Modern-day history of Murieta
Here's a look at the modern-day history of Rancho Murieta, from the 1960s to the present, with photographs and memorabilia collected through the years. This history, which walks you through the community's story decade by decade, is built on facts gathered through the years by RM.com and photos gathered by neighbors and community organizations.
Dorothy Granlees on her family's turkey farm on a summer day in 1935.
In 2002, almost 70 years later, that spot was an out-of-bounds slice off the North Course's third fairway, facing a row of homes.
The Internet portion of the Rancho Murieta History Project was produced for RM.com by Ralph Frattura, a Rancho Murieta resident (and my husband).
An accompanying television show, which aired on Rancho Murieta's community TV channel in the fall of 2002, was produced by Marion Cravens, Dixie Eudey, Frank Falusi and Ralph Frattura. Some of RM.com's research was used in that show, and some of that show's efforts resulted in facts, interviews and photographs that are part of this online presentation.
I thank Marion, Dixie, Frank and Ralph for their contributions.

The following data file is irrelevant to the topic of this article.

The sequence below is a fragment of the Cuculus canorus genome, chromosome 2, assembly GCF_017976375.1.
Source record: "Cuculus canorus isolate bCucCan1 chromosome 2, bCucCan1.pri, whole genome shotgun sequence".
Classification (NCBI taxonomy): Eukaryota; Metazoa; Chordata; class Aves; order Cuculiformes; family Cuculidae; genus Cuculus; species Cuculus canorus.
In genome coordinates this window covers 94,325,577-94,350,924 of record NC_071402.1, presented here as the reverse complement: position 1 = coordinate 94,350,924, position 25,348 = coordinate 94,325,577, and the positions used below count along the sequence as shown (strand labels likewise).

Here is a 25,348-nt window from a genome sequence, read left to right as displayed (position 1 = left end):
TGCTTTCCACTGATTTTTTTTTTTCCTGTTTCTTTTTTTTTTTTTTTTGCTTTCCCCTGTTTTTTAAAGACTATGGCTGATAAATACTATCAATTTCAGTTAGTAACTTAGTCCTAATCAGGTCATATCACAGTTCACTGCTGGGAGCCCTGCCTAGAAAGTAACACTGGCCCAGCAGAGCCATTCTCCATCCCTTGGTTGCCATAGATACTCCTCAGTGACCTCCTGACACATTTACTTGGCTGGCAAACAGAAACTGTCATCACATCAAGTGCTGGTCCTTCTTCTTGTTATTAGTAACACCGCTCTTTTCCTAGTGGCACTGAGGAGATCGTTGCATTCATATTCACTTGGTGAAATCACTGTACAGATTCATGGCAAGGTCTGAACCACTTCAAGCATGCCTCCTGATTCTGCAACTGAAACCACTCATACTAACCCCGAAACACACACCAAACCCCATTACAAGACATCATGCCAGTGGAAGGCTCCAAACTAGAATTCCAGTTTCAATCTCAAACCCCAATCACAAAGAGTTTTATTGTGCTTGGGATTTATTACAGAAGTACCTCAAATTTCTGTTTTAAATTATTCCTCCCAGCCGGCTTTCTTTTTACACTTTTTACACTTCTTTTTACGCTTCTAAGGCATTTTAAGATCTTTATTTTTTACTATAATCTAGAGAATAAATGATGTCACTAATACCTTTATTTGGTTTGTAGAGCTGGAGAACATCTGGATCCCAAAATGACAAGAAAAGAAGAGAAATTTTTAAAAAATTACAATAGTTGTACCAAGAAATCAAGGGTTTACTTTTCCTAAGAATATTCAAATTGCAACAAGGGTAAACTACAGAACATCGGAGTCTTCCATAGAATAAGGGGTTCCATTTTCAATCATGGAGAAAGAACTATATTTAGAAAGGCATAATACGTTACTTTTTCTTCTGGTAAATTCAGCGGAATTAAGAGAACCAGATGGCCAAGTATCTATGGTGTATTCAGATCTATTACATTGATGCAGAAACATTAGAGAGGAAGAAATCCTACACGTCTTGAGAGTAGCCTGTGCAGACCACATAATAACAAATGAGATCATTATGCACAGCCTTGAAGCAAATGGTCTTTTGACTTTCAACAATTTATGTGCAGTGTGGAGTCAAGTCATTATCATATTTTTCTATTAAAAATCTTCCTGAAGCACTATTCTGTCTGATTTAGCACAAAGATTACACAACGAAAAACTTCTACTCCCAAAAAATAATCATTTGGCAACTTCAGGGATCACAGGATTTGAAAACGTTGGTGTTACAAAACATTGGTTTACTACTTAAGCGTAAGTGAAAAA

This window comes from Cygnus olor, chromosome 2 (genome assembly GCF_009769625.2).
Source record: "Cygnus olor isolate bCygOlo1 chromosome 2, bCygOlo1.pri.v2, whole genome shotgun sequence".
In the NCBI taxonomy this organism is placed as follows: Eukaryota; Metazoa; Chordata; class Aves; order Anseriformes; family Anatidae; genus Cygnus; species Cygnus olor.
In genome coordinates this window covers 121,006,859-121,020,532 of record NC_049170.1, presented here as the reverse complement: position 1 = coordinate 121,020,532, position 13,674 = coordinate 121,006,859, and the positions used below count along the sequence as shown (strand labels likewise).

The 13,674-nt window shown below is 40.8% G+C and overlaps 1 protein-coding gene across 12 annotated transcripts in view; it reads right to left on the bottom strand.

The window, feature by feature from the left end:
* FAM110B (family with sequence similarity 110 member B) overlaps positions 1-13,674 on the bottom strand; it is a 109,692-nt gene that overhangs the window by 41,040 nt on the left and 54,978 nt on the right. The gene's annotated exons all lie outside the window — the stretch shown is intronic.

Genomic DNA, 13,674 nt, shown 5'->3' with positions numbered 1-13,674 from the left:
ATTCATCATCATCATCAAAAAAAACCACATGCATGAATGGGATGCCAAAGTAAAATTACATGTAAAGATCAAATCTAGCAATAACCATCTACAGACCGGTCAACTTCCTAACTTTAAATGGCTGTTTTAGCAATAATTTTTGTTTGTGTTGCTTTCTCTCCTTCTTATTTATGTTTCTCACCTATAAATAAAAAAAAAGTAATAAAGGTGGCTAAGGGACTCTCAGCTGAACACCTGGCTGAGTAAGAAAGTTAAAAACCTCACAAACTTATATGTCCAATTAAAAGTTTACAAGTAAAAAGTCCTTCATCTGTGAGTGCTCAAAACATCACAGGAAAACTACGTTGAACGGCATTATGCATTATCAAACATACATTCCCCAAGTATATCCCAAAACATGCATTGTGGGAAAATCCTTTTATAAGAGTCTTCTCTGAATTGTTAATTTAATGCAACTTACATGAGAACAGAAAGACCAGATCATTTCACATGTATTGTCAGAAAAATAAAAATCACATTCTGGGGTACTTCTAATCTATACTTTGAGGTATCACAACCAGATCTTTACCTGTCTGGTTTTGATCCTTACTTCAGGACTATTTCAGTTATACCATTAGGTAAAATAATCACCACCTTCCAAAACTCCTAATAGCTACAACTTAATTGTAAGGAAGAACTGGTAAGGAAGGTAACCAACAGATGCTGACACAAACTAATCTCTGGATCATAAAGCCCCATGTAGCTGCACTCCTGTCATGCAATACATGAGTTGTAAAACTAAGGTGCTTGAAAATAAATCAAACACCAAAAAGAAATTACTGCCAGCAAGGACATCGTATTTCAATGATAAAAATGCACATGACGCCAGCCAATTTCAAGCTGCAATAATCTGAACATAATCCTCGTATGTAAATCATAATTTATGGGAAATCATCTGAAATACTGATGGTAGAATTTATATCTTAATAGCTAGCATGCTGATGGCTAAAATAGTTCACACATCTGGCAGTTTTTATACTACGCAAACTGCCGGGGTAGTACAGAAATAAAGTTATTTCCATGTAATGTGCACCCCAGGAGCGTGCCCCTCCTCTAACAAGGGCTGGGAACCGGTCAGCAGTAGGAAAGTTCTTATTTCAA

I also thank the contributors whose names are noted with their photographs and memorabilia, especially the Operating Engineers Training Center. It is central to Rancho Murieta's history, and its photo collection is proof of that.
You are invited to contribute too. Every page has a link to an area where you can share photos, memorabilia or just your memories.
-- Karen Muldoon
The history of Rancho Murieta is a challenging task.
Do you begin with the Native Americans who once lived on this land and gave the Cosumnes River its name?
Do you begin with the Gold Rush and the miners whose population up the river at Michigan Bar numbered in the hundreds or thousands?
Do you begin with the bandit who -- history or nonsense -- gave his name to the community?
Do you begin after most of the miners have left, and the land was returned to grazing and some farming?
This history begins in a different place -- in modern times with the development of the land and our community. It isn't a worthier starting point than the others, but it is more accessible. The other histories are projects for another day.
The archival sources for this material are, in alphabetical order, Murieta Times, RanchoMurieta.com, Rancho Murieta Country Club newsletters, River Valley Times, Sacramento Bee, Sacramento Business Journal and Sacramento Union.